21:21 GMT24 July 2021
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    While in the Chelyabinsk Region, we visited a folk festival at the Drunken Mountain, the place where a centuries-old friendship between ethnic Russians and the Bashkir people began.

    Nikolai with his dog Pastushok leaving Moscow
    © Photo : Nikolai Pavlov
    In the summer of 1774, in the midst of Yemelyan Pugachev’s Peasants Rebellion, Salawat Yulayev, the leader of the Bashkir insurgents, met with Pugachev’s Cossack army near the hills of the present-day town of Satka in the Chelyabinsk Region.

    Yulayev's Bashkir peasants weren’t happy about some of Empress Catherine II's policies, which they said violated the rights of the Bashkir people.

    That’s why, when Pugachev asked Yulayev to join forces and fight Catherine’s Imperial government, the Bashkir leader accepted the offer.

    The place where the Cossack and Bashkir leaders met is known as the Drunken Mountain. According to local legend, after Pugachev and Yulayev shook hands and agreed to fight the Imperial Russian Army, the two leaders sat down on the top of the mountain and got drunk for a month.

    During that month, Pugachev and Yulayev agreed that Russians and Bashkirs should always live side-by-side and help each other at the times of trouble. That was the unofficial start of the Russo-Bashkir friendship that goes on to this day, a woman named Irina from the department of Culture at the town of Satka told me.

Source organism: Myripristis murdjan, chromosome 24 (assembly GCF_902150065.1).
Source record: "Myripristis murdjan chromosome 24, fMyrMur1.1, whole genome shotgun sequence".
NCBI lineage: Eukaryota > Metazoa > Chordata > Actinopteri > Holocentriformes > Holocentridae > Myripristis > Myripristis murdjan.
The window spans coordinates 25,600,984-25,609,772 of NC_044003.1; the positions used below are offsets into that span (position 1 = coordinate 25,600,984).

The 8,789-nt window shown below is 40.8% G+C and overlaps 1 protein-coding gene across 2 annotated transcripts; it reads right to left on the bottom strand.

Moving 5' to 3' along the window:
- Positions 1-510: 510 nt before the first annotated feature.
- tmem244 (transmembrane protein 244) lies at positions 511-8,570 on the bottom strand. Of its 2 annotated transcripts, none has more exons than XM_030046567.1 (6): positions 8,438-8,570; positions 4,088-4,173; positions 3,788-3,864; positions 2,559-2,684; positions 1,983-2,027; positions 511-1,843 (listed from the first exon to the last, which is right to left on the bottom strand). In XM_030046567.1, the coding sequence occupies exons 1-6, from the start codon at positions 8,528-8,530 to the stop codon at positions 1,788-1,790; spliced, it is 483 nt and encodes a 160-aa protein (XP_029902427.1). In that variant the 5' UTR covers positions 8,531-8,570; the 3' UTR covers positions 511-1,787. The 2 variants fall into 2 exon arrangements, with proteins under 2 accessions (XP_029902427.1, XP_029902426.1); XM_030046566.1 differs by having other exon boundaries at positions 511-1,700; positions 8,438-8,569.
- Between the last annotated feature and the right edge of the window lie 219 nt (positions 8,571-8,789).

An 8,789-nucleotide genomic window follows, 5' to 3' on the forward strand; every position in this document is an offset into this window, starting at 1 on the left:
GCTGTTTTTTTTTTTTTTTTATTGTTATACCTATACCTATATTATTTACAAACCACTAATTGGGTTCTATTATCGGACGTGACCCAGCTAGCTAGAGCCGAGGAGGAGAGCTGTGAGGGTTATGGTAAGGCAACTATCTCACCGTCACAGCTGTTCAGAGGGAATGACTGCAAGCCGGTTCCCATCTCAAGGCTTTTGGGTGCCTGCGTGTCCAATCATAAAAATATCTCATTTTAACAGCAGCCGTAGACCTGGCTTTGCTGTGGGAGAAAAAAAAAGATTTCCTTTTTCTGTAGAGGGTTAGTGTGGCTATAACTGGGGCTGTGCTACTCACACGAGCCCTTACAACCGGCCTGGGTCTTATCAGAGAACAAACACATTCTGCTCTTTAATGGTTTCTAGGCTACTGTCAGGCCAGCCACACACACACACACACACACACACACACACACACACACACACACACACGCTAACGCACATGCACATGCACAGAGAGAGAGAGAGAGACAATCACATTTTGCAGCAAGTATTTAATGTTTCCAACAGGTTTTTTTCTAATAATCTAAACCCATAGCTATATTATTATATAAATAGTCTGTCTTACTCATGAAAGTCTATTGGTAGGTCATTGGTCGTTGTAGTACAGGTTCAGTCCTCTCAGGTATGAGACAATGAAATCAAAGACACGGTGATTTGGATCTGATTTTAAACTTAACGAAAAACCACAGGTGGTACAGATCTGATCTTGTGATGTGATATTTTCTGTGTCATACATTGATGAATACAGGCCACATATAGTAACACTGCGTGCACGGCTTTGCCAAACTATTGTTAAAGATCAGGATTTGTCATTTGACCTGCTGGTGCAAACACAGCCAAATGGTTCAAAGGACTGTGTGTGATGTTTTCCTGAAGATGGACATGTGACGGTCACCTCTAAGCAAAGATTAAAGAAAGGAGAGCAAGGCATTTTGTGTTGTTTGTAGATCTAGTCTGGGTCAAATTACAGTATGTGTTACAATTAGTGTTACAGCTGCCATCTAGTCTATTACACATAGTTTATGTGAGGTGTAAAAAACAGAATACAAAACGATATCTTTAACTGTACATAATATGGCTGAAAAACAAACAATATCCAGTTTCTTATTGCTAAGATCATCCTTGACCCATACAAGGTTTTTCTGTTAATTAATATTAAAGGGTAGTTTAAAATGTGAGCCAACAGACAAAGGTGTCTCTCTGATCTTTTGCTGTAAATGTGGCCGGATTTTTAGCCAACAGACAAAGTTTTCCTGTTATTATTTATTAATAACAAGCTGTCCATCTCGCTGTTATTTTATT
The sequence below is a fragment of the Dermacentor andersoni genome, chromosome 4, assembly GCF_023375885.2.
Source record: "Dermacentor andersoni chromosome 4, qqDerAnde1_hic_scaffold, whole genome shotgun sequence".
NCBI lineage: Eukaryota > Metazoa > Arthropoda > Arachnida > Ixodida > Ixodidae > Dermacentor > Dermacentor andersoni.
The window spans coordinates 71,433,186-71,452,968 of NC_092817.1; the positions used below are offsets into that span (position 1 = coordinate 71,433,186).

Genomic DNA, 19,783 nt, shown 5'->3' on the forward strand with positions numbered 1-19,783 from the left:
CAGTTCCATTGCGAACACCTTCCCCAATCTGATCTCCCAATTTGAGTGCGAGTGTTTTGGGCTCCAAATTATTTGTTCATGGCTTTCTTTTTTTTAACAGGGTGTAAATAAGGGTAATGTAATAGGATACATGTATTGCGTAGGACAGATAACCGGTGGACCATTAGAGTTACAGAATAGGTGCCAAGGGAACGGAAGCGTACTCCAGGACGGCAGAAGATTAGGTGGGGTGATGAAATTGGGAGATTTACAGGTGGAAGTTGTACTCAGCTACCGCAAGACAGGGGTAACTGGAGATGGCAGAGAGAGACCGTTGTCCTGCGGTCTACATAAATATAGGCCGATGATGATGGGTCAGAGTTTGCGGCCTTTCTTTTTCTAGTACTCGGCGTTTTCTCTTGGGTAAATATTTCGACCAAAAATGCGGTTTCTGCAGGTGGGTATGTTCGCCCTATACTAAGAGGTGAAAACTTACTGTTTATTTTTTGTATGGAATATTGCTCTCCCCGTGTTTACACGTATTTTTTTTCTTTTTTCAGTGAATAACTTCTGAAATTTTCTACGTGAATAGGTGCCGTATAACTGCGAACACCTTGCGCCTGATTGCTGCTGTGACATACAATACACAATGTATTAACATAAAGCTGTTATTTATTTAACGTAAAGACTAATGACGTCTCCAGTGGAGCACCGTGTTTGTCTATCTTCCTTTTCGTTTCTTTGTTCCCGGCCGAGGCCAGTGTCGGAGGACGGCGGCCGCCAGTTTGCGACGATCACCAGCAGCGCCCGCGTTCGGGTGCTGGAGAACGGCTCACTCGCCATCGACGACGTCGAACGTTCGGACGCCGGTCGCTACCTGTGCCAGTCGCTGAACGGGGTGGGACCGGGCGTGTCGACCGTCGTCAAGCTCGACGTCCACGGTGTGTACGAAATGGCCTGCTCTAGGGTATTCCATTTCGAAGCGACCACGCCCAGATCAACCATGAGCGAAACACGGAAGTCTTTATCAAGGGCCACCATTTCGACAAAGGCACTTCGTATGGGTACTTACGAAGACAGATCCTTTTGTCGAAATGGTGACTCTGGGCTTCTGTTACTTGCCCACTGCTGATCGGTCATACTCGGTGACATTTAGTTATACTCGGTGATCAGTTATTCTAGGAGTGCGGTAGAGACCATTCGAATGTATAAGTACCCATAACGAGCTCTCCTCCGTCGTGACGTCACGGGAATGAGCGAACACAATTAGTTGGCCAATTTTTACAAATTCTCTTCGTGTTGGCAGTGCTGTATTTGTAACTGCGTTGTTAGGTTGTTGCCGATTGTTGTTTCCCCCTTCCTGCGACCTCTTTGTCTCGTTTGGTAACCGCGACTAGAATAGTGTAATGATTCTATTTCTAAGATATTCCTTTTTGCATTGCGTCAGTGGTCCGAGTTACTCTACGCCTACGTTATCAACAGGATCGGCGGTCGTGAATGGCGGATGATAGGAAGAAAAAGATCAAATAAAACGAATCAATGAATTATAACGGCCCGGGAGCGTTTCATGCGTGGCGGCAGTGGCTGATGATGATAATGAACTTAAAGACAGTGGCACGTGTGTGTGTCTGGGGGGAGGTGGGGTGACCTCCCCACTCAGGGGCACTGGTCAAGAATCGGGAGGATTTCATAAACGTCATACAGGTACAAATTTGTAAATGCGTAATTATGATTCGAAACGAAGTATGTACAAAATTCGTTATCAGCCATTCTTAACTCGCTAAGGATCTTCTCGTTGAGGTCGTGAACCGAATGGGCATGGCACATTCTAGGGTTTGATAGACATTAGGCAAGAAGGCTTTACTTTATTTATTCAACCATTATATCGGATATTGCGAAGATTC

After sobering up from the month of drinking, exchanging gifts, and learning each other’s customs, Yulayev and Pugachev led their armies and had a number of victories over the Imperial Army.

    The re-production of the historic scene between Yemelyan Pugachev and Salawat Yulayev by Satka performers
    © Sputnik / Nik Pavlov
    The re-production of the historic scene between Yemelyan Pugachev and Salawat Yulayev by Satka performers

    Unfortunately for the new friends, Catherine’s army eventually defeated the insurgents and both leaders were apprehended. Yulaev spent the rest of his days in a prison near the Baltic Sea, while Pugachev was publically executed in the center of Moscow.

    Following the Peasant Rebellion, Catherine II gave the Bashkirs and other indigenous groups in the Ural Region the rights to manage their own settlements, speak their own languages and practice their own customs in exchange for their fealty to the Russian Tsar.

    The views expressed in this article are solely those of the author and do not necessarily reflect the official position of Sputnik.


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